After I watched the bulletin on Newsround, I watched Horrible Histories – and wondered, not for the first time, how our period in history will be remembered in years to come. Horrible Histories has ‘Rotten Romans’, ‘Terrible Tudors’ and ‘Vile Victorians’ – and the sketches on the TV show point out the crazy, extreme and terrible things that have happened in each of those ages. How will they show the kind of thing we’re planning to do to our kids? I shudder to think…



16 thoughts on “Doin’ it for the kids?

  1. As you’ll be aware (and as the linked Guardian article mentions) The Protection of Freedoms Bill (currently in ping-pong between Commons and Lords) has provisions addressing the use of biometric information in schools which if enacted would require parental consultation and consent before their child could be subject to this sort of intrusion, but, crucially, would mean that if the child did not consent then the processing could not occur.

    Let’s hope this gets passed. But let’s also hope that, in the interim, or if it doesn’t, the Information Commissioner exercises his powers to achieve similar aims.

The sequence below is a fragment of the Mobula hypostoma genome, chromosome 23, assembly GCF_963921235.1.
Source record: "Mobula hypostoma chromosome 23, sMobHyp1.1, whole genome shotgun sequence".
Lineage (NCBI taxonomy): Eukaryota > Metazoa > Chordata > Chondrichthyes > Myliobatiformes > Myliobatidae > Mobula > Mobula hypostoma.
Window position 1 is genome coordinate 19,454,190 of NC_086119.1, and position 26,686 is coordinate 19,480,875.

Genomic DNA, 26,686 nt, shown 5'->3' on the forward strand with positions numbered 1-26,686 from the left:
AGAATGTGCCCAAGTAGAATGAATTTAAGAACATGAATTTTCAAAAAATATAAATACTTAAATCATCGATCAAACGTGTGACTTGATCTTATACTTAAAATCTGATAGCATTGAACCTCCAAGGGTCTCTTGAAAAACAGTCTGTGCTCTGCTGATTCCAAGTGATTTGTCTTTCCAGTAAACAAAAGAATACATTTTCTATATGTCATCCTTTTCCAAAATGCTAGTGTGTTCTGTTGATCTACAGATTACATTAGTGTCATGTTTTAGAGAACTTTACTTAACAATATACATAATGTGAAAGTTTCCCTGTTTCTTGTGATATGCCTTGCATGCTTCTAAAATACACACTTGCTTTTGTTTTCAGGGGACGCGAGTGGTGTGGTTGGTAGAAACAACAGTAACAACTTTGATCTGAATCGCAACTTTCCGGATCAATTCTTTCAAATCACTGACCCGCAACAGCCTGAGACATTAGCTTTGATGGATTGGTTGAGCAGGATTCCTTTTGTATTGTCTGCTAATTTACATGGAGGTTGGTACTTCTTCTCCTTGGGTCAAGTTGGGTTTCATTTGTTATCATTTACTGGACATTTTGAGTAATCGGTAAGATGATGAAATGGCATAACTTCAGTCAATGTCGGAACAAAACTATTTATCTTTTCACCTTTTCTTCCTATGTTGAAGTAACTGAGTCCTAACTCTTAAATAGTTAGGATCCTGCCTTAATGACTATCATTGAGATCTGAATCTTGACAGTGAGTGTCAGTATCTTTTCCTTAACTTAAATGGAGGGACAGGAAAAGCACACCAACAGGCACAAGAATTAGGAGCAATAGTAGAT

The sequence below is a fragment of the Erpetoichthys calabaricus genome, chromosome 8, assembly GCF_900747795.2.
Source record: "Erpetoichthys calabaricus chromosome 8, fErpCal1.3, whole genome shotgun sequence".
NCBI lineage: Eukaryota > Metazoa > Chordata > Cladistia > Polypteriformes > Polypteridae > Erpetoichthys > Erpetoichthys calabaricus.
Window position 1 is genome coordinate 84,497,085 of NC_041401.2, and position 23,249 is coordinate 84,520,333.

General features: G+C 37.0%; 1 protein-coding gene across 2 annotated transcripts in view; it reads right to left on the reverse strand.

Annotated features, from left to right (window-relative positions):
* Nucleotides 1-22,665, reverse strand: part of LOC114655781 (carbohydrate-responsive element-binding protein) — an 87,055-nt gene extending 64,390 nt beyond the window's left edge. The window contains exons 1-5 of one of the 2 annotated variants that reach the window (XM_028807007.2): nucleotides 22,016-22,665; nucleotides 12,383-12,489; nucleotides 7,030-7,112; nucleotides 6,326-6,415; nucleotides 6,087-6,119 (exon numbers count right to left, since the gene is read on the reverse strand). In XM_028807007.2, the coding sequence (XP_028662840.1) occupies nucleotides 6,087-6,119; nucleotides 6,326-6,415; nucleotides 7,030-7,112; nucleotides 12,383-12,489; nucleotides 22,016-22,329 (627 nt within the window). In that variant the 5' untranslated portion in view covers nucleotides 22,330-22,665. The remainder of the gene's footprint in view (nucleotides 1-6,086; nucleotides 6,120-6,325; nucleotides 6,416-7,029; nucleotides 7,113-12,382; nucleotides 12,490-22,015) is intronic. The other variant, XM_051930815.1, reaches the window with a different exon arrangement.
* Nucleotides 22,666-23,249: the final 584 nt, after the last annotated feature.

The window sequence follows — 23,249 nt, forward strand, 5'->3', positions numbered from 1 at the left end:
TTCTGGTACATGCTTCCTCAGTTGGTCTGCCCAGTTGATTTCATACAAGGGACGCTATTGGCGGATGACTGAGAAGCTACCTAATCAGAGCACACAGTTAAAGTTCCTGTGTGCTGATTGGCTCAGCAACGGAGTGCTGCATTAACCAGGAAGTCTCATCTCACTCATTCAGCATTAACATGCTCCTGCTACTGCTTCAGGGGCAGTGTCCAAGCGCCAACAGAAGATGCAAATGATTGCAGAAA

1. Agreed! I’m not sure what would happen, for example, if a kid (and their parents) refused fingerprinting, but still wanted school lunches. That wouldn’t be a processing issue, exactly…. I haven’t read the details, I have to admit!

  2. The Irish enactment of 95/46/EC would make this illegal without parental consent for children who aren’t competent to give consent (we work largely off the Gillick competency test) or the consent of the child themselves. A cursory scan of related legislation here suggests that making it a mandatory requirement to actually attend school to be rfid tagged could run into difficulties under the Constitution, various pieces of legislation in the Education sector, as well as the DPC’s guidance re: biometrics.

    1. Thanks – I suspect it would be illegal without consent here too, but how that consent would be gained would be another matter, and whether they could find a way to avoid the issue is yet another. Parental consent is often gained in such a cursory way that it’s all but meaningless – when my brother had his kids fingerprinted during a police visit to school, it was dressed up as a ‘fun’ exercise in such a way that anyone who objected (and thus refused consent) would have seemed like anti-social killjoys….